Matthew Stevens, one of the fastest rising jazz guitarists on the touring scene these days, has been preparing for his Bohemian Caverns gig Friday and Saturday night. He and his quartet will entertain audiences with cover tunes from their recent collaboration album, "Next Collective," as well as new material he has written for his soon-to-be-released album on the Concord label.
"Our arrangements on 'Next Collective' were all post-'90s popular [style] and everybody arranged a song or two," said Stevens, who recorded the album with such contemporary luminaries as Christian Scott, Ben Williams and Logan Richardson. "The record has been doing very well and we had great fun making it."
Having visited D.C. many times in his professional career, he noted that a few of the covers his quartet will play will be a song each by David Bowie, Dido and Pearl Jam.
But Stevens, a native of Toronto, Canada, who received his degree from the Berklee College of Music in Boston, plans to introduce his own compositions into the mix, noting, "I had a lot of pretty serious and eclectic influences -- I grew up listening to as much Jimmy Hendrix as I did Miles Davis and John Coltrane [and] in my original music, I just try to write whatever influence is at the front of my mind or whatever combination of things I'm hearing.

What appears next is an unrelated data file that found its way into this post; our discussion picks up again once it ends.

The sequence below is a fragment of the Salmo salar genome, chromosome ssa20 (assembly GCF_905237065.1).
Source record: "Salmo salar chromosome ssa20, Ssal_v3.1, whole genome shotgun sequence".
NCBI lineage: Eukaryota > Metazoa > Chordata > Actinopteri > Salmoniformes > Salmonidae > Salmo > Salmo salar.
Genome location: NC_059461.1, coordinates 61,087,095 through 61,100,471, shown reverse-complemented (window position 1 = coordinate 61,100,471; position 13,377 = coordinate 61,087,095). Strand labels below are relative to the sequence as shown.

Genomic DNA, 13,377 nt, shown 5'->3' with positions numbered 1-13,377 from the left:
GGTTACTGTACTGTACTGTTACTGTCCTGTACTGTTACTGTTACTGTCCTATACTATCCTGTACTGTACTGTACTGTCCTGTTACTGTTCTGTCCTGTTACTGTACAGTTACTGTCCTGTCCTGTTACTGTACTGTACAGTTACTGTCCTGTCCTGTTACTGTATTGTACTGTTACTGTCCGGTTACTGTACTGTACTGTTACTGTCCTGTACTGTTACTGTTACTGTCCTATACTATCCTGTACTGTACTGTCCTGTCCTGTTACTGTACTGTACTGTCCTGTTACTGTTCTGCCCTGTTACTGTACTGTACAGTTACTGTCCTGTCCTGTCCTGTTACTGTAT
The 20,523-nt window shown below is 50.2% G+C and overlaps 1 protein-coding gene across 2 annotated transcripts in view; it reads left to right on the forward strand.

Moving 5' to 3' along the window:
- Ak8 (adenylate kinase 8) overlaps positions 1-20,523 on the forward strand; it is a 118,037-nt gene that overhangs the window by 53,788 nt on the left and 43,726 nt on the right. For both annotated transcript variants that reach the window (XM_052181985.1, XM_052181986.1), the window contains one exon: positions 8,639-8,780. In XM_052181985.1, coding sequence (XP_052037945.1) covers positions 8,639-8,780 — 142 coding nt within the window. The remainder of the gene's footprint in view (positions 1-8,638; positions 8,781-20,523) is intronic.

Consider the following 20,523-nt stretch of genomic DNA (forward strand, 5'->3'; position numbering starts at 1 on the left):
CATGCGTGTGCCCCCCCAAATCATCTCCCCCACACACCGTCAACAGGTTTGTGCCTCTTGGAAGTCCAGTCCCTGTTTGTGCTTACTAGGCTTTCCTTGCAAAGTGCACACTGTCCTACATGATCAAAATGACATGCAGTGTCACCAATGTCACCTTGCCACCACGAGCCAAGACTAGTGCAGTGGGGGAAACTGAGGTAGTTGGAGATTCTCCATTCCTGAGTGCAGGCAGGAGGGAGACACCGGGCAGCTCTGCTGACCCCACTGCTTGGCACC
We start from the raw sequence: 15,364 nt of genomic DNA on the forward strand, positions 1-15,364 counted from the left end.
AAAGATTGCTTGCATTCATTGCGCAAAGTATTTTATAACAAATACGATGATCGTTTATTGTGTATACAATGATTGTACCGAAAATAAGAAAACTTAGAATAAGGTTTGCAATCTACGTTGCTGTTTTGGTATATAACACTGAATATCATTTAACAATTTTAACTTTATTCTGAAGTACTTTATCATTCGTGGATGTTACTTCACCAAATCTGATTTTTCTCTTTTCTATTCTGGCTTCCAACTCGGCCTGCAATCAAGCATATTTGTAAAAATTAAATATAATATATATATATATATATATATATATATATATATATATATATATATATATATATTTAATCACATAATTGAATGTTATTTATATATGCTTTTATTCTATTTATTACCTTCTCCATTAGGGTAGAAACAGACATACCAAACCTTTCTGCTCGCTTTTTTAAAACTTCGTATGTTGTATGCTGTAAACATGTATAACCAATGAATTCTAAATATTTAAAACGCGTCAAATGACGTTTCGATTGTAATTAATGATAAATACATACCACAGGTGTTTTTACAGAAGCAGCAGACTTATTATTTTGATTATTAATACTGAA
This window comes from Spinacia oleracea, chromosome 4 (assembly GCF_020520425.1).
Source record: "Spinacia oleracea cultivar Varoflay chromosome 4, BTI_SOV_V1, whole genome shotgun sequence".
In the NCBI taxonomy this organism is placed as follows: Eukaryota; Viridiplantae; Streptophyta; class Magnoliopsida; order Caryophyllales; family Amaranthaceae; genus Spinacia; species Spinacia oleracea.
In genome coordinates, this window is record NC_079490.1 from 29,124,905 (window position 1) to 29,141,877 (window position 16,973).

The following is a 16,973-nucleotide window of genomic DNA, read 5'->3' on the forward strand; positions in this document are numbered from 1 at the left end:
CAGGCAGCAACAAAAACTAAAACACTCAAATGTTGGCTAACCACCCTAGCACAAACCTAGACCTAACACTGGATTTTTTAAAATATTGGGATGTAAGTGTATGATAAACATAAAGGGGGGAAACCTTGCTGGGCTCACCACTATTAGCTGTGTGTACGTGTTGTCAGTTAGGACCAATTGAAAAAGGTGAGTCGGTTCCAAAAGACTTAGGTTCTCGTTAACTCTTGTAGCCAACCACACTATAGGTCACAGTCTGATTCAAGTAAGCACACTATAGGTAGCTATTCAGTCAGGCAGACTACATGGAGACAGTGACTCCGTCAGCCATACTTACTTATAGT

|» Where: Bohemian Caverns, 2001 11th St. NW|
|» When: 8:30 p.m. and 10:30 p.m. Friday and Saturday|
|» Info: $23; 202-299-0800; bohemiancaverns.com|
"Composing is a great way to assert your identity as a musician ... that's what I try to do with this material [and] it really varies in range and influence, but ultimately, I hope it just sounds like me."
Over the course of his professional career, Stevens has toured extensively in the U.S., Canada, Europe, Japan, South America and South Africa. He is also a familiar face at national and international jazz festivals, including Montreux, Newport, Montreal and Monterey.
Accompanying Stevens' electric guitar playing is Kris Funn on Bass, Luis Perdomo at the piano and Zach Danziger on drums.
Although his music is eclectic and improvisational, Stevens wants audiences to know that a prerequisite understanding of the entire canon of jazz music is absolutely not necessary to sit back and enjoy his music.
"If you're someone that doesn't necessarily like going to jazz concerts [because] you find them too abstract or difficult to connect with, give us a try and I think you'll be happily surprised," he said.